Monday, December 18, 2017

For My Loved Ones, I Wish...

I was looking over some websites for caregivers recently and came across a topic I found interesting.  The host was discussing how some make Christmas "wishes," and inquired: “What is your wish for those who care for you?”  Now, I am not certain how my husband and daughter would feel about being categorized as "caregivers" in any formal sense, but they do care for and about me, so I believe that qualifies.  And while I appreciate the never-failing support they offer me during my darkest days, I have never really attempted to spell out in any proper manner what I wish for them.  I spent quite a bit of time contemplating that this weekend, considering and evaluating what my hopes for them truly are, and though my list is no doubt incomplete, here are a few of my fondest wishes:

* Above all else, I wish for them to know and genuinely feel the love and appreciation I have for them.  I value them above all others, and despite my sometimes harsh words, raw emotions, unreasonable expectations and demands, and temper tantrums to the contrary, they have never once truly disappointed me in any noteworthy way.  They are the constants who add stability and meaning to my life, the ones I know I can count on regardless of circumstances, no matter how difficult my days.

* I wish for them to grasp how special, how exceptional, they are for finding the strength to withstand the cruel realities of this illness, to persist despite the horrors of Gastroparesis which affect everyone in my life, but them far more than any others.  They bear physical, emotional, financial, and spiritual burdens which directly flow from my diagnosis and which cannot be ignored but must be daily addressed.  They are meaningfully and significantly impacted by my poor state of health; yet, rather than abandon, neglect, or disregard me, they exert endless effort to include, forgive, and accommodate me, and they fully believe their lives are better off with my presence than without.  Many times and in many instances, they have sacrificed material possessions, leisure activities, luscious meals, free time, and emotional peace because their love for and commitment to me outweighs their focus on “self.” 

* I wish for them to live free from guilt and with a focus, if only for brief spells, on their own well-being and happiness rather than feeling as if their lives must always center around me and my wretched Gastroparesis.  My husband and daughter are both brave and kind for silently and patiently enduring the limitations placed upon me and upon them because of this disease.  And though I am the one who cannot eat, perform typical (yet energy-draining) household chores, run errands, attend events, or participate in any number of activities which used to be commonplace, they are impacted by this as well.  They do their best to hide and downplay it, but I see the guilt and sorrow which haunt them when they choose to engage without me in celebrations, family gatherings, and school happenings, or, on the other hand, when they forgo those events because they are needed at home or do not wish to leave me alone during the holidays or on other such occasions.  In truth, in my heart, and in spite of my sometimes selfishly voiced objections, it is my hope that they pursue the activities and endeavors which bring them joy, even if those pursuits do not include me.  They have lives, dreams, and goals of their own, and they have already forfeited so many of these for my benefit.  I want them to live the most “normal” lives possible without fear I will feel abandoned or excluded and without regret that they somehow “missed out” on opportunities.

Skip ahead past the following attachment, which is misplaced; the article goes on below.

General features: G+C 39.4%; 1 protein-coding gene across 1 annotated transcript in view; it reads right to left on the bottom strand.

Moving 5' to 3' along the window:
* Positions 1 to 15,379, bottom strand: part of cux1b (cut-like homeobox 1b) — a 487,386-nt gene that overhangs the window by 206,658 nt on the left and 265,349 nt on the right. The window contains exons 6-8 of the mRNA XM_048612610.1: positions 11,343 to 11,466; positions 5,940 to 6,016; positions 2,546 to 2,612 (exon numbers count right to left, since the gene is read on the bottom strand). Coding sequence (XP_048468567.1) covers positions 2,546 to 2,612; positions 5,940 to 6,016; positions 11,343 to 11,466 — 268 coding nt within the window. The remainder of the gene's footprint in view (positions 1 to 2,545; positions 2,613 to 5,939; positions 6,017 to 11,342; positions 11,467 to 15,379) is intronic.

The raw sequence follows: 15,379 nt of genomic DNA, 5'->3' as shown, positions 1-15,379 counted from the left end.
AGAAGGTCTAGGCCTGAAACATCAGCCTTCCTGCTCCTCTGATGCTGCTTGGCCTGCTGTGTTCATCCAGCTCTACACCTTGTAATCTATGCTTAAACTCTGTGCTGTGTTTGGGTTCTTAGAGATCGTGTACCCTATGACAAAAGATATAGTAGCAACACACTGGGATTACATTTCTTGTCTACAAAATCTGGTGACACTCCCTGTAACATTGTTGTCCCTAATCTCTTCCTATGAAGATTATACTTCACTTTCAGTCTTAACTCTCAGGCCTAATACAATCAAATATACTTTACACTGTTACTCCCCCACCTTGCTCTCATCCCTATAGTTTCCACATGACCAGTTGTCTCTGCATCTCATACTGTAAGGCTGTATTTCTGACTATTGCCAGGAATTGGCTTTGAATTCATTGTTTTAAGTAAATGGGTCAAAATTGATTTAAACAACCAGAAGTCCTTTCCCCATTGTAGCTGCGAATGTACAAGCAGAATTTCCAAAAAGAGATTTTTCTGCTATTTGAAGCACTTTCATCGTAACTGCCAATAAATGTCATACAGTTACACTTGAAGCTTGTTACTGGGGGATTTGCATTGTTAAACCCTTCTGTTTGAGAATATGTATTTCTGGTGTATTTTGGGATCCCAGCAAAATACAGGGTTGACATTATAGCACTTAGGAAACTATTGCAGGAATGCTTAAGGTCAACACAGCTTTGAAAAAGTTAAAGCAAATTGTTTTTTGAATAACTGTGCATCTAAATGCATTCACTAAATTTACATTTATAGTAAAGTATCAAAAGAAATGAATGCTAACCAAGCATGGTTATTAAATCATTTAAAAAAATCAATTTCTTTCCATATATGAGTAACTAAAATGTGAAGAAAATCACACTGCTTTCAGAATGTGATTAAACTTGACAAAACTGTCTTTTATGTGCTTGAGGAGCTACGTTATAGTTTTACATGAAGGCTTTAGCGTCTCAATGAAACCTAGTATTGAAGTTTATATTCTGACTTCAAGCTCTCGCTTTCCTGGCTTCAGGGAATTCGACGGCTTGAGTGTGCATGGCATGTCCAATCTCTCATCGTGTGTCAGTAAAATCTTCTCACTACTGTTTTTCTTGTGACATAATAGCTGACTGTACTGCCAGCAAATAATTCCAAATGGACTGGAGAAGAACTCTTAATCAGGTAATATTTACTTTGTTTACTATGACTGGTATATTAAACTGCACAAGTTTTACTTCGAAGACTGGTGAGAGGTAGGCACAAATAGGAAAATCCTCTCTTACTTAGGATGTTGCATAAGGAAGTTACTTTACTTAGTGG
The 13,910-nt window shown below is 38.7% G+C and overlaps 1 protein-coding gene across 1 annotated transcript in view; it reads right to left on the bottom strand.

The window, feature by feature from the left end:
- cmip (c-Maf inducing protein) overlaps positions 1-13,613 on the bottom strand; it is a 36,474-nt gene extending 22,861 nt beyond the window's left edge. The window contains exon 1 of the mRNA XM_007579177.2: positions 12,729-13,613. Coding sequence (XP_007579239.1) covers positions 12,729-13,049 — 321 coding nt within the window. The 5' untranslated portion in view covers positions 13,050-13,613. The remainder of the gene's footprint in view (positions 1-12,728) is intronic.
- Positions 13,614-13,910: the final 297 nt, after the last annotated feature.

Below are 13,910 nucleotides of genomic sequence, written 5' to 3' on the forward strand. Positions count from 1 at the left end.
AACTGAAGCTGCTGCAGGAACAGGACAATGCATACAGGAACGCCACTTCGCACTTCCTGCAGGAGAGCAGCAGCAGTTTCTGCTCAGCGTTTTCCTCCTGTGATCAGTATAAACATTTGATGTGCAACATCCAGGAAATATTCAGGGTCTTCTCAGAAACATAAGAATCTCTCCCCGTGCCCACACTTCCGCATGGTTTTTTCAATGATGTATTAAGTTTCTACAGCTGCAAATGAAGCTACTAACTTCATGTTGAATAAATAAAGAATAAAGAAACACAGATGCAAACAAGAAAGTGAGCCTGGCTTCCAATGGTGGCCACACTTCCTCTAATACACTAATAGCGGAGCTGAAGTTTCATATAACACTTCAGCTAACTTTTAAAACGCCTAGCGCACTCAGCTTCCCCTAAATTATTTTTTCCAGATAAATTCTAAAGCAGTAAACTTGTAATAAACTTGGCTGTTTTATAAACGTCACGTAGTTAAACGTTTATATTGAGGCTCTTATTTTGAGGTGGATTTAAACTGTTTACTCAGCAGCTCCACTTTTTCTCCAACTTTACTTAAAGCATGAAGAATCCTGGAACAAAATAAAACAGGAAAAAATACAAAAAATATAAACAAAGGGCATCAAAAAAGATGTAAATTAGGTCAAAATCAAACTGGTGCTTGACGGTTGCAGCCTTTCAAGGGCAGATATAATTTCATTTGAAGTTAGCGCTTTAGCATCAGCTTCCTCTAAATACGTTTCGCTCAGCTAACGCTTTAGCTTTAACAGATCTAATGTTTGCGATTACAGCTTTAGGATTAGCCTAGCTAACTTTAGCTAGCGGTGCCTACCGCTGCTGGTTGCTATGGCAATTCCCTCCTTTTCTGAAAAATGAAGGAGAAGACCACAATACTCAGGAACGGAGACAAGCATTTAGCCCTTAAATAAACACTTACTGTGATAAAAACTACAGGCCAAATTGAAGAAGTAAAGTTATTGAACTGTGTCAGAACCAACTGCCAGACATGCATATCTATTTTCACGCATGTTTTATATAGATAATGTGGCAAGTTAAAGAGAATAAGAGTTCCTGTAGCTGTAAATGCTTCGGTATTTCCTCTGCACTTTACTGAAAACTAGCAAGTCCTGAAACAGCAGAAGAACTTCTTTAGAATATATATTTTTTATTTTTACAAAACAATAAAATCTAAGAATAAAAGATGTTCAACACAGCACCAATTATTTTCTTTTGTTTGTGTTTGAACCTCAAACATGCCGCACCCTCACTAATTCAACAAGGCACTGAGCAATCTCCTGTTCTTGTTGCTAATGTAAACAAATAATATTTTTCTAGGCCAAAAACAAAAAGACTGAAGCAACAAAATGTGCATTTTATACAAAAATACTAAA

* I wish them peace in their hearts and contentment in their souls regardless of circumstances and outcomes.  Hardships abound, and my fate may not be the one we would all prefer, but they must be at peace with whatever occurs, as I am.  That sort of serenity comes from inside and from knowing there is something beyond our current state, a purpose for our existence, an ultimate plan for our being – and it is possible to rest in that knowledge.  It is difficult to endure adversity, and it is almost never welcome, but one can experience overall happiness and tranquility despite the trying days, and this is my hope for them.

* Lastly, I wish – hope beyond hope and dream beyond what is rational – that one day, we will all live free from the punishing effects of this illness, that there will be a cure, or a remission, or merely a more effective treatment, which allows my family to once again participate in long abandoned endeavors and which frees our lives from the burdens so cruelly imposed upon us.  And short of this, I wish for them joy in the times we have together and certainty of knowledge that I am grateful for each moment spent with them, even when I fail to express this. 

* To my husband and my daughter: What we have endured together has strengthened us, sealed our commitment, united us for eternity.  You are my one wish come true, all that I value and all that I love, happiness, contentment, fulfillment, and delight.  You have made my life worth living and, despite the hardships, the sorrows, and the ever-increasing difficulties, I would trade this life for no other.  

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